Confucius said: “In a hamlet of ten houses, you’re certain to find someone as loyal and trustworthy as I am, but you won’t find a single person who loves learning as much as I do.”
Thanks to rapid technology advances, it’s never been easier to learn. No matter what subject you happen to be interested in, there is a huge variety of courses and materials online for you to choose from – often at a fraction of the cost of those offered by traditional educational institutions and publishers. Continue reading Leadership lessons from Confucius: love of learning
Confucius said: “Shen, my way is woven into a single thread.” Zengzi replied: “Indeed.” After Confucius had left, the other followers asked: “What did he mean?” Zengzi said: “The way of the Master is based on loyalty and reciprocity; that and nothing more.” (1) (2)
Do you have a Golden Rule that you follow: a core ethical principle that guides all your actions? For Confucius, this could be boiled down to reciprocity. As he explains in Chapter 14 of Book 15 of the Analects, this means: “Do not do to others what you do not want done to yourself.” In other words, put yourself in other people’s shoes before you say or do something to them.
Continue reading Leadership Lessons from Confucius: the golden rule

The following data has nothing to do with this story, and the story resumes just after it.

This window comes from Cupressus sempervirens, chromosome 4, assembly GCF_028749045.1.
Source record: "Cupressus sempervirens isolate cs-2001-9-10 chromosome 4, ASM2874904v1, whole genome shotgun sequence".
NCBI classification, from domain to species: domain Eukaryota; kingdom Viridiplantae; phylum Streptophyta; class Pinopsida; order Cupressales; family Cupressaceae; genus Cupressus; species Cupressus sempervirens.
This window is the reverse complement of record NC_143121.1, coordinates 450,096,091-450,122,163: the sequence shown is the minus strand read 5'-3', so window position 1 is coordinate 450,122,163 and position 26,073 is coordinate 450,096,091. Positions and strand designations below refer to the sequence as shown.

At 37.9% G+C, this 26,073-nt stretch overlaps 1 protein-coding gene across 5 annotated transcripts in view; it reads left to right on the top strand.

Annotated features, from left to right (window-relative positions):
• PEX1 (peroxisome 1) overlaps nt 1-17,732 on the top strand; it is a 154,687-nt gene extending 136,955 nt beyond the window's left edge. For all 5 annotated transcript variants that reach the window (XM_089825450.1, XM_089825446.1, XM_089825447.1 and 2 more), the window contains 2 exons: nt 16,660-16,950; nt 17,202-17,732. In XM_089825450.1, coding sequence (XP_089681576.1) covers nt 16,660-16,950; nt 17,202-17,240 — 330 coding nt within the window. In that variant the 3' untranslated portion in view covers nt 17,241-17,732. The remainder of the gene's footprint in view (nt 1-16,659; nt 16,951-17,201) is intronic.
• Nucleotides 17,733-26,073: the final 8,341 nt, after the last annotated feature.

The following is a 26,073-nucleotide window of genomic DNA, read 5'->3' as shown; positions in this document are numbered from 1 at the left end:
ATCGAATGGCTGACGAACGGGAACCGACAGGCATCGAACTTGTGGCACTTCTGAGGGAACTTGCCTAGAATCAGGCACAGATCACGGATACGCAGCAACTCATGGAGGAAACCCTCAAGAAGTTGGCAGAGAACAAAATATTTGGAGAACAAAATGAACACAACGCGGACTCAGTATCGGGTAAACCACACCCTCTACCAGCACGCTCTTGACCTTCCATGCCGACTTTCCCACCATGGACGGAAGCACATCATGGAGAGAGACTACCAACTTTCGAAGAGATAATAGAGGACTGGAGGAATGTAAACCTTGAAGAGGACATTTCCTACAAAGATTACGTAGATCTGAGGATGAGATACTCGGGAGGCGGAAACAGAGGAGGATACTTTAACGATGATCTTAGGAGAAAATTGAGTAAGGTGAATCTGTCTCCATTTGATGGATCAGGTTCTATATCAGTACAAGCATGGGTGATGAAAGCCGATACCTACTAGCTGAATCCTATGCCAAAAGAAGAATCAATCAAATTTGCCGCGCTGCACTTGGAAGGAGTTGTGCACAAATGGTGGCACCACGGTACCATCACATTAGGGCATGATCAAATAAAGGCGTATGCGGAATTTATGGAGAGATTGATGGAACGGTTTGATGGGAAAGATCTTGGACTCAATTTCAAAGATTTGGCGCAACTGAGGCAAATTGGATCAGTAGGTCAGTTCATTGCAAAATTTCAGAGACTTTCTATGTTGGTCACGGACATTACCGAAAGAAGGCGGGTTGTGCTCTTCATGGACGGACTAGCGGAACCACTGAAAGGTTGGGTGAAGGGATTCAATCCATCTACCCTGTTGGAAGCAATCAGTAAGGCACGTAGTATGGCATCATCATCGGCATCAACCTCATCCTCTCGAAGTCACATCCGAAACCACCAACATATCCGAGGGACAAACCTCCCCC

Trustworthiness (信/xìn) is another of the so-called secondary values promoted by Confucius. It means remaining true to your word and being a dependable support for others. In some contexts it can also be translated as “faithfulness”, “sincerity”, “truthfulness”, or “honesty”. Continue reading Analects of Confucius Book 1: Confucius on trustworthiness
Loyalty (忠/zhōng) is one of what some commentators classify as the secondary values of Confucius. It is often mentioned together with trustworthiness (信/xìn). The first instance of this pairing can be found in Chapter 8 of Book 1 in which Confucius advised that a leader (君子/ jūnzǐ) should: “Hold loyalty and trustworthiness as your highest principles.” Continue reading Analects of Confucius Book 1: Confucius on loyalty
Zengzi said: “I examine myself three times every day. Have I been true to other people’s interests when acting on their behalf? Have I been sincere in my interactions with friends? Have I practiced what I have been taught?” (1)
Introspection or self-reflection is critical for a leader. It can be all too easy to lose touch with reality when you’re in a cocoon surrounded by people whose careers and livelihoods depend on making sure that you’re kept satisfied. Very few people have the courage to call you out if they think you’re making the wrong decision or going beyond the bounds of acceptable behavior.
Continue reading Leadership Lessons from Confucius: self-reflection
Confucius said: “Hold loyalty and trustworthiness as your highest principles; don’t make friends with people who are not your equal; and when you make a mistake, don’t be afraid to correct yourself.”
Presumably this is the kind of advice Confucius had in mind in the previous chapter. This is a repeat of the second half of Chapter VIII of Book 1.
Loyalty (忠/zhōng) involves taking others’ interests as central to your conduct. In come contexts, it can also be rendered as “faithfulness”. A number of references to loyalty can be found in the Analects. Continue reading Analects of Confucius: on loyalty